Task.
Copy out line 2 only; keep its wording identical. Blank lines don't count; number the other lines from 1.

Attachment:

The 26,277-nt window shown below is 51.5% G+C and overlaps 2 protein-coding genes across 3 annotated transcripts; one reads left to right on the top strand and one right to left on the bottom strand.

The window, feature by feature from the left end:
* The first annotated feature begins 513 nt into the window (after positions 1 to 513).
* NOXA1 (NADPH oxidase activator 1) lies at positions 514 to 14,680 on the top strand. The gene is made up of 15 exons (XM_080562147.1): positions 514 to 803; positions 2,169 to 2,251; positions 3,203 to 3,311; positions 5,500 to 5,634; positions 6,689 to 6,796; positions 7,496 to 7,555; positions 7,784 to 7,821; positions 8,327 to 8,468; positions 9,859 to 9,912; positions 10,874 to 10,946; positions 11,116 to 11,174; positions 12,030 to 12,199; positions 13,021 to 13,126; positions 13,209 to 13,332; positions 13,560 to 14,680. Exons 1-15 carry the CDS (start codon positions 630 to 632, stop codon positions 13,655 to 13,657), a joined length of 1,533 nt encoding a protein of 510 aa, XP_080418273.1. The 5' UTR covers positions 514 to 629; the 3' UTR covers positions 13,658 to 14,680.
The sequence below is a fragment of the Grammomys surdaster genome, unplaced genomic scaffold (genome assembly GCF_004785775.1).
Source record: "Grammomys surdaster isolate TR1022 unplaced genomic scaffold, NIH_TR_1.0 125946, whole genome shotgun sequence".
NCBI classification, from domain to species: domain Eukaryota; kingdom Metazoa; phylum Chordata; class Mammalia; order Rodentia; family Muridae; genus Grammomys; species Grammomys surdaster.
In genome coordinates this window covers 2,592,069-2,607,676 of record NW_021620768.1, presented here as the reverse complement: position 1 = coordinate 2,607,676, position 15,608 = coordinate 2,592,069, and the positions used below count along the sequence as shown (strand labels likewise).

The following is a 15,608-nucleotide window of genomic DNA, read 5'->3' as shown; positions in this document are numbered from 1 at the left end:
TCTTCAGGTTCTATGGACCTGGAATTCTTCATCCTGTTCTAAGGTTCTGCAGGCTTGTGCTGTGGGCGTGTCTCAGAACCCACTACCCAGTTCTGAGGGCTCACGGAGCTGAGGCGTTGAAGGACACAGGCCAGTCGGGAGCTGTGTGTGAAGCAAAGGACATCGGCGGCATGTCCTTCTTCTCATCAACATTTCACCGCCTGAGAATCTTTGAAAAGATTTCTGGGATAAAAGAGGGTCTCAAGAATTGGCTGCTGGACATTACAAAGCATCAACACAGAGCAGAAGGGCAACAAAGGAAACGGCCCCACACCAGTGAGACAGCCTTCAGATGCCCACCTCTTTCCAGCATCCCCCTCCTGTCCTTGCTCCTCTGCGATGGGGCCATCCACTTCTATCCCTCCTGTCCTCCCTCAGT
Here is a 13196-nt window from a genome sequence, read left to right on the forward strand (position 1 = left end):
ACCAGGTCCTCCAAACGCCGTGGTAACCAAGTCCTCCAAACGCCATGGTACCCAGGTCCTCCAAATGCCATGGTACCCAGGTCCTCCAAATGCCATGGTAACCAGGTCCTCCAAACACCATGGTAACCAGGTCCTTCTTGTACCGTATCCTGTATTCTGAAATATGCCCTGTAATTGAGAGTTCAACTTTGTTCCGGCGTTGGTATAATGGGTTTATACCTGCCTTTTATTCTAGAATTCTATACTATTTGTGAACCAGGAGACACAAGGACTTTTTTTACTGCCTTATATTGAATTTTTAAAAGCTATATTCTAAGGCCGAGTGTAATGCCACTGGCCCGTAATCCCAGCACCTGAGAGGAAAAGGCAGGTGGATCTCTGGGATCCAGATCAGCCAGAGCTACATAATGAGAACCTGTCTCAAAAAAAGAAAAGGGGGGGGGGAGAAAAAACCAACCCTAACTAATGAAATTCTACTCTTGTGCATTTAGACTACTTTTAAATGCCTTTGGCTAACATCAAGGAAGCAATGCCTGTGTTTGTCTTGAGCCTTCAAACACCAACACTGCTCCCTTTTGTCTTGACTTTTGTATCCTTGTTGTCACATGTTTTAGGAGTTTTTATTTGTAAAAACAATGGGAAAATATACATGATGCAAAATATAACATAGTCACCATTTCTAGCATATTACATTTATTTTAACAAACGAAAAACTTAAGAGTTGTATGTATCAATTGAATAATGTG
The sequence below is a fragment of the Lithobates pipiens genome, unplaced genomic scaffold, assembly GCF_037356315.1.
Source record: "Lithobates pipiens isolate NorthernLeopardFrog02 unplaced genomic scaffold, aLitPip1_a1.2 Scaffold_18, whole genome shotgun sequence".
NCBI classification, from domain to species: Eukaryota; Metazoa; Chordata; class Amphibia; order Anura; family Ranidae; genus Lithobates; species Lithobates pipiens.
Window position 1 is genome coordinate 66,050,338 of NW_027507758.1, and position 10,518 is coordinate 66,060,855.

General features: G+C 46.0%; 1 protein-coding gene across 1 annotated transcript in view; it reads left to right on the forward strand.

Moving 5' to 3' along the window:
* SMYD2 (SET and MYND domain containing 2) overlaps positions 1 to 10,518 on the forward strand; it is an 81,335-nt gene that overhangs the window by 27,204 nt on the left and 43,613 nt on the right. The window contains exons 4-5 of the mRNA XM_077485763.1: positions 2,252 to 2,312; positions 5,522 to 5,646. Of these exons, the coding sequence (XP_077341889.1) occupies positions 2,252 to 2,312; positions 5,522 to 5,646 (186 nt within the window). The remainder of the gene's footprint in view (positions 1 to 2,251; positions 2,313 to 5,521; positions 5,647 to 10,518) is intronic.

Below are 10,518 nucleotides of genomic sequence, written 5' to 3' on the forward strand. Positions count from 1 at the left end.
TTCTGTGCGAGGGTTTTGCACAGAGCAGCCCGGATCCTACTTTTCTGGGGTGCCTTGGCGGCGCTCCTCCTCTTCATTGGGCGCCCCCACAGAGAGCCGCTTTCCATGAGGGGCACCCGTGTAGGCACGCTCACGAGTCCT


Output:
The window, feature by feature from the left end: